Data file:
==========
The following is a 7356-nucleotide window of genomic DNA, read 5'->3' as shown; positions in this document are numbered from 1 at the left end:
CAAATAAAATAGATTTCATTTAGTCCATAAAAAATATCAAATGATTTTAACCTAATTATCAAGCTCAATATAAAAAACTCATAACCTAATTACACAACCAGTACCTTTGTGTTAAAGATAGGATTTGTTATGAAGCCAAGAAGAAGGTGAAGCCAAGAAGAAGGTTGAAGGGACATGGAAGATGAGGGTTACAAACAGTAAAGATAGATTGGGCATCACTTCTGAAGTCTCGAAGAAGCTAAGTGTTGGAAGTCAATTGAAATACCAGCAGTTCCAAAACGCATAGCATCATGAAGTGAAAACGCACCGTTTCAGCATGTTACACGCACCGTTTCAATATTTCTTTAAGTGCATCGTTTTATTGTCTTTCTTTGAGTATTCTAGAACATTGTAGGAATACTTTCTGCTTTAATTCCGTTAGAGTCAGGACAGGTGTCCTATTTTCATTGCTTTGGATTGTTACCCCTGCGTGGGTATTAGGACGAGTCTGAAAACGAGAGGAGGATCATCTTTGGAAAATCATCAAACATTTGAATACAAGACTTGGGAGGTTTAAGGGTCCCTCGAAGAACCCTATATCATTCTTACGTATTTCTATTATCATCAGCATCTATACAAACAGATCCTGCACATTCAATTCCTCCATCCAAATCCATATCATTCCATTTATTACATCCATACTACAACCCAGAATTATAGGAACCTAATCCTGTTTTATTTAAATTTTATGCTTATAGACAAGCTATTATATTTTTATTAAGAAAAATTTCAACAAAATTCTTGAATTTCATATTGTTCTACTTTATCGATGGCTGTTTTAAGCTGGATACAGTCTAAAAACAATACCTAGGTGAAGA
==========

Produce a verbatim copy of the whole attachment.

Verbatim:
The following is a 7356-nucleotide window of genomic DNA, read 5'->3' as shown; positions in this document are numbered from 1 at the left end:
CAAATAAAATAGATTTCATTTAGTCCATAAAAAATATCAAATGATTTTAACCTAATTATCAAGCTCAATATAAAAAACTCATAACCTAATTACACAACCAGTACCTTTGTGTTAAAGATAGGATTTGTTATGAAGCCAAGAAGAAGGTGAAGCCAAGAAGAAGGTTGAAGGGACATGGAAGATGAGGGTTACAAACAGTAAAGATAGATTGGGCATCACTTCTGAAGTCTCGAAGAAGCTAAGTGTTGGAAGTCAATTGAAATACCAGCAGTTCCAAAACGCATAGCATCATGAAGTGAAAACGCACCGTTTCAGCATGTTACACGCACCGTTTCAATATTTCTTTAAGTGCATCGTTTTATTGTCTTTCTTTGAGTATTCTAGAACATTGTAGGAATACTTTCTGCTTTAATTCCGTTAGAGTCAGGACAGGTGTCCTATTTTCATTGCTTTGGATTGTTACCCCTGCGTGGGTATTAGGACGAGTCTGAAAACGAGAGGAGGATCATCTTTGGAAAATCATCAAACATTTGAATACAAGACTTGGGAGGTTTAAGGGTCCCTCGAAGAACCCTATATCATTCTTACGTATTTCTATTATCATCAGCATCTATACAAACAGATCCTGCACATTCAATTCCTCCATCCAAATCCATATCATTCCATTTATTACATCCATACTACAACCCAGAATTATAGGAACCTAATCCTGTTTTATTTAAATTTTATGCTTATAGACAAGCTATTATATTTTTATTAAGAAAAATTTCAACAAAATTCTTGAATTTCATATTGTTCTACTTTATCGATGGCTGTTTTAAGCTGGATACAGTCTAAAAACAATACCTAGGTGAAGA